Getting the exposure right with infrared photography is notoriously hard. Last time I tried infrared, back in Spring, I made a roll of widely bracketed shots and compared them to meter readings of visible light. I calculated that whatever the meter said, I needed to add 9 stops. Having come up with this value I then shot a roll of film using this method, no bracketing – and it worked a treat.
However, that was Spring, this is Summer, and there is a lot more infrared radiation floating around. I thought the amount of IR would increase in proportion to visible light, so my 9 stop compensation would still work, but unfortunately that wasn’t true and this roll is grossly over-exposed. Perhaps 6 stops would have been better.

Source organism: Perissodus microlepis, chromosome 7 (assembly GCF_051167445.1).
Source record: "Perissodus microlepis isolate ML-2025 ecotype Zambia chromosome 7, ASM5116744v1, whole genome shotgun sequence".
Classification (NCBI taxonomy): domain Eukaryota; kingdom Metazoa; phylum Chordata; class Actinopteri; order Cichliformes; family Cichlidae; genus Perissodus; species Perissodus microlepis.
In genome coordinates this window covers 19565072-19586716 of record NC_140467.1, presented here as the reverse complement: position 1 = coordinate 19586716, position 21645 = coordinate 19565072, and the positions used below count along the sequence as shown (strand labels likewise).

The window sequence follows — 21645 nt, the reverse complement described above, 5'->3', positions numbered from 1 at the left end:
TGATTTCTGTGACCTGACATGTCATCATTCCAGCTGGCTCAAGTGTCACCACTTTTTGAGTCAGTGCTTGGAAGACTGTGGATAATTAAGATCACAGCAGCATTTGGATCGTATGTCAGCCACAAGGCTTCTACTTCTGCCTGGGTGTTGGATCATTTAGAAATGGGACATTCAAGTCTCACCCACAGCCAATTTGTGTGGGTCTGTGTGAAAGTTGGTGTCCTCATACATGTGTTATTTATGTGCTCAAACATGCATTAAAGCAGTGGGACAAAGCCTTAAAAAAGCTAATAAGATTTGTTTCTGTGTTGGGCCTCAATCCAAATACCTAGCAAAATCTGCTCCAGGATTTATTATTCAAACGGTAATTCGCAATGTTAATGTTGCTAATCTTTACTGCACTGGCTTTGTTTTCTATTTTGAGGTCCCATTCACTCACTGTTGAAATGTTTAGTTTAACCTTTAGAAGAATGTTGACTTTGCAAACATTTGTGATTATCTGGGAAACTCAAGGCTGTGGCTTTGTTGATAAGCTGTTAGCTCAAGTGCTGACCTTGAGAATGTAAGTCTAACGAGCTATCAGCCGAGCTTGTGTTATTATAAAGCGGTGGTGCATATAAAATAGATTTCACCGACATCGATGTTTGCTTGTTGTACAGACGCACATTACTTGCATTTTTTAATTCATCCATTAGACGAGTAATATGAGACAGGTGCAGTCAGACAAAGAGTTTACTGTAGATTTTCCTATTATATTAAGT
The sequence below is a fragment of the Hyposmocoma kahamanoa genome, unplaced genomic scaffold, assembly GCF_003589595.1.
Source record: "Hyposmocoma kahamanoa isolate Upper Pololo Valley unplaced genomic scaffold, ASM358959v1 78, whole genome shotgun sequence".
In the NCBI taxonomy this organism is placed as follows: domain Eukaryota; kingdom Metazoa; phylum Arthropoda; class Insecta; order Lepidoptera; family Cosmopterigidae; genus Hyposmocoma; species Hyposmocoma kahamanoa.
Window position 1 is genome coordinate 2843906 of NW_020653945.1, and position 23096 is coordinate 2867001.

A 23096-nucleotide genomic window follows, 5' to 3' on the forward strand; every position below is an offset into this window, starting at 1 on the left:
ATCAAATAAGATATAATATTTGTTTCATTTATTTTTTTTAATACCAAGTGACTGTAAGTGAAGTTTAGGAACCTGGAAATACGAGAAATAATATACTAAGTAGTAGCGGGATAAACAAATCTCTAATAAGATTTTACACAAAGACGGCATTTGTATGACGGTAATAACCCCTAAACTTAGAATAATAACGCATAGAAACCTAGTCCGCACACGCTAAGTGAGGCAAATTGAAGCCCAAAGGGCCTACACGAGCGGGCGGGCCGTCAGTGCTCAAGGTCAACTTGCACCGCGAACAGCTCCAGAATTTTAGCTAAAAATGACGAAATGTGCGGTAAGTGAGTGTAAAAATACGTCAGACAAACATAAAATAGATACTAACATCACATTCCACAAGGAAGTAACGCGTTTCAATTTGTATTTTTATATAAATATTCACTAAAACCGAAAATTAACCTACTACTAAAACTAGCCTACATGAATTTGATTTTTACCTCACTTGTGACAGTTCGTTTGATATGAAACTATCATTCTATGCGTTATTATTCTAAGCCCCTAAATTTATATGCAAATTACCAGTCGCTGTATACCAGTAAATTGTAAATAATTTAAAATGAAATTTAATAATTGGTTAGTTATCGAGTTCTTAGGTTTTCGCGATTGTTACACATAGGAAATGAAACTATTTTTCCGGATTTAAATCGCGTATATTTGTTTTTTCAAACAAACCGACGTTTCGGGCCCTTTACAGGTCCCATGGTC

These shots were so overexposed that there is a very poor dynamic range and lots of grain. Some of the frames are worse than others. They were all shot with my Mamiya RB67, using a Mamiya-Sekor C 50mm wide-angle lens, and Efke IR 820 Aura film in the 6×4.5 frame format.
- That’s a lot, but the value is also specific to my filter (760nm) and film (Efke IR 820 Aura). You’ll need to come up with your own value if you are shooting infrared film yourself. Have a look at my notes for figuring this stuff out.